Napa Valley Wineries: Franciscan Winery

Entrance of Franciscan Winery

Entrance of Franciscan Winery

The first time I had a wine from Franciscan was actually a few years ago while living in Las Vegas!  While enjoying a wine pairing dinner at the Stratosphere’s Top of the World Restaurant, one of the courses was paired with the Franciscan Chardonnay.  Normally, not a huge fan of white wines in general, I instantly fell in love with it’s unique flavor.  It had the buttery flavor of a Chardonnay but it was very fruit forward.  The memory of that wine stayed with me and I made sure to visit Franciscan on my next trip to Napa.

The Wall of Magnificat

The Wall of Magnificat

Franciscan is located in Oakville, right on Highway 29.   Founded over 30 years ago, Raymond Duncan and Justin Meyer were there for the beginning of this Napa stronghold, with the 1975 Cabernet Sauvignon.  Agustin Huneeus became involved in 1985, concentrating on a commitment to small lot wine making and introducing their Bordeaux style blend, the Magnifcant.  Another two years later Franciscan made more headlines by producing the Cuve Sauvage, the first Napa Chardonnay produced fermented with wild yeast. Today, Janet Myers is Franciscan’s winemaker and has excelled in staying true to their signature: bold wines with rare combination of rich, vibrant flavors yet fine, supple texture.  Working with Mondavi and other leading vintners around the world, she has brought that knowledge to Franciscan, creating some incredible wines.       Some of my favorites: 2006 NAPA VALLEY CHARDONNAY (Rated 89 by Wine Enthusiast Magazine)

  • Appearance:  Pale lemon yellow
  • Aroma:  Pretty stone fruit and ripe pear, with lemon peel notes.  Layered aromas with enticing minerality, hints of cream and vanilla, and crisp apple undertones.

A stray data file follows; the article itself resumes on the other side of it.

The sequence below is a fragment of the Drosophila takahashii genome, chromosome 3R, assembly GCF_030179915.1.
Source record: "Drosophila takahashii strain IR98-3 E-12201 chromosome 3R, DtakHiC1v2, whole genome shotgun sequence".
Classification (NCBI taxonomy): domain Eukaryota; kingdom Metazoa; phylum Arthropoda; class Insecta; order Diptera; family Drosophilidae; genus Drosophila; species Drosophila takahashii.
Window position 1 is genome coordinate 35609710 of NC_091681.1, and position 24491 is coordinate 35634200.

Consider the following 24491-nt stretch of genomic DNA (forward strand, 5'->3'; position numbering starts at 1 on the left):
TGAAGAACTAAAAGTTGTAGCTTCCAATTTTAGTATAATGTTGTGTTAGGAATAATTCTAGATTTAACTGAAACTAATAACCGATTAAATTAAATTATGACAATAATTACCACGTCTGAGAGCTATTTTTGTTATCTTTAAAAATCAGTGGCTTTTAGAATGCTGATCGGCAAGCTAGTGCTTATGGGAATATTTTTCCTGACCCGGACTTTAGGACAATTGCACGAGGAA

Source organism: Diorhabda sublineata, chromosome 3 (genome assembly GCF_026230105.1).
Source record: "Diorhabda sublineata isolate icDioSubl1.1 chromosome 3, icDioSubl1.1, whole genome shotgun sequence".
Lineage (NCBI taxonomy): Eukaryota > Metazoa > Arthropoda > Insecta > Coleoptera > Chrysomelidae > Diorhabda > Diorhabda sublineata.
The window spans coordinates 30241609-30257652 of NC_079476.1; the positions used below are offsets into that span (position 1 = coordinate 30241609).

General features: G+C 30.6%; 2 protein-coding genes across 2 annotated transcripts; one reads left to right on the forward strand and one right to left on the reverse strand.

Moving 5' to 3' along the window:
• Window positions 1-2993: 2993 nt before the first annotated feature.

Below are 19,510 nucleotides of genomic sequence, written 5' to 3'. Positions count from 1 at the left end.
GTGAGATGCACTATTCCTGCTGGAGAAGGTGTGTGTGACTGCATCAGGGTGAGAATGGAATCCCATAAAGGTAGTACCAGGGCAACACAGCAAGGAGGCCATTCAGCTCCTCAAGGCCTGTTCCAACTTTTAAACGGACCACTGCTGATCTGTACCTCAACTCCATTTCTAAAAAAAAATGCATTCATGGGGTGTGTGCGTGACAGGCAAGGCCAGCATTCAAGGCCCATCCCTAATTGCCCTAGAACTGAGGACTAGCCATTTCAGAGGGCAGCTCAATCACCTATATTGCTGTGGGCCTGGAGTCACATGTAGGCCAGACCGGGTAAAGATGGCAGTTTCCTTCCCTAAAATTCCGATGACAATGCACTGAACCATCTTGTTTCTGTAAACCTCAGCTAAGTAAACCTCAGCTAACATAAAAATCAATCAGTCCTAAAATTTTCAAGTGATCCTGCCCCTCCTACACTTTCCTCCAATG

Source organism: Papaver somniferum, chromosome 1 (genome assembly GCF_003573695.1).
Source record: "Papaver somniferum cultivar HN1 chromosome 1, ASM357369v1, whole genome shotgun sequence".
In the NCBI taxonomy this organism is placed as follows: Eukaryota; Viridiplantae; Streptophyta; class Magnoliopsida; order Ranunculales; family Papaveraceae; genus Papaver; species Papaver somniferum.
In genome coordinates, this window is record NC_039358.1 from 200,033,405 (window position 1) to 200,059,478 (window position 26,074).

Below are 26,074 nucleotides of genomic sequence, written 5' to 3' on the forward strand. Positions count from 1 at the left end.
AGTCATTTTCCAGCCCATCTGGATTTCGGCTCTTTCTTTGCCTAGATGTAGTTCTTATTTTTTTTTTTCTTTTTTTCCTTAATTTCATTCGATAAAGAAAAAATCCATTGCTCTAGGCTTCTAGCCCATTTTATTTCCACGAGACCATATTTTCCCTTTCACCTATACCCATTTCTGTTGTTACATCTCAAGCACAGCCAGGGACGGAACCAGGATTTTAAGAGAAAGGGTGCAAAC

Brett and I in the Franciscan Tasting Room

    Brett and I in the Franciscan Tasting Room

  • Flavor:   Fresh and lively, yet good richness and body.  Layered flavors of lemon and golden delicious apple, pineapple, and toasted oak.  The round mid-palate extends to a lingering crisp finish and bright citrus flavors, minerals and sweet oak.
  • Composition: 100% Chardonnay
  • Appellation:   Napa Valley
  • Oak Aging:   8 months sur lee, French and American Oak
  • Alcohol:  13.5%
  • Release Date:   December 1, 2007
  • Retail:  $18.00 USD

2007 SAUVIGNON BLANC (Rated 83 by Wine Enthusiast Magazine)

  • Appearance: Pale Yellow
  • Aroma:    Citrus, melon, and fig
  • Flavor:    Fresh and lively.  Vibrant, layered flavors of lime, lemongrass and melon with hints of minerality on a crisp, elegant finish.
  • Composition: 100% Sauvignon Blanc
  • Appellation:   Napa Valley
  • Alcohol:   13.5%
  • Release Date:  March 1, 2008
  • Retail: $17 USD

Franciscan Winery 1178 Galleron Lane, St. Helena, CA (707)967-3830  10am-5pm Different tasting flights available, but plan for at least $15.  There are discount coupons online and at Franciscan’s website.

Franciscan Winery in Napa Valley

Franciscan Winery in Napa Valley

Old World Wines: Monmousseau 2004 Rose D’Anjou

2004 Monmousseau Rose D'Anjou

2004 Monmousseau Rose D'Anjou

Monmousseau is from the western part of the Loire Valley in France, near the city of Angers.  Monmousseau Vineyards produce a number of European varietals and honestly, I did not know anything about them really prior to purchasing this wine.  Although we are big red fans, a nice rose with the right meal is the perfect touch sometimes.  Since I could not get the wines I was hoping for in Taiwan, I opted to just pick a couple from our local wine store.

Since we were serving the Bifteki (Greek Hamburger) and I was making ours with pork, a rose seemed to be a good choice.  The Monmousseau Rose is a blend of Cabernet Franc and Groulleau.  It is known for being semi-sweet, lighter alcoholic content, and very fruit forward (the winemaker notes aromas of strawberry and cherry Twizzler).  Recommended pairings include poultry, white meat, and typically picnic type foods – this is more a traditional summer wine.

Overall, I would say it stood up to our meal, even with the strong feta cheese component.  It had a nice fruity touch, seemed to balance the acidity in the tomatoes from the Greek salad.

Pairing: Pork Bifteki, potatoes & a Greek Salad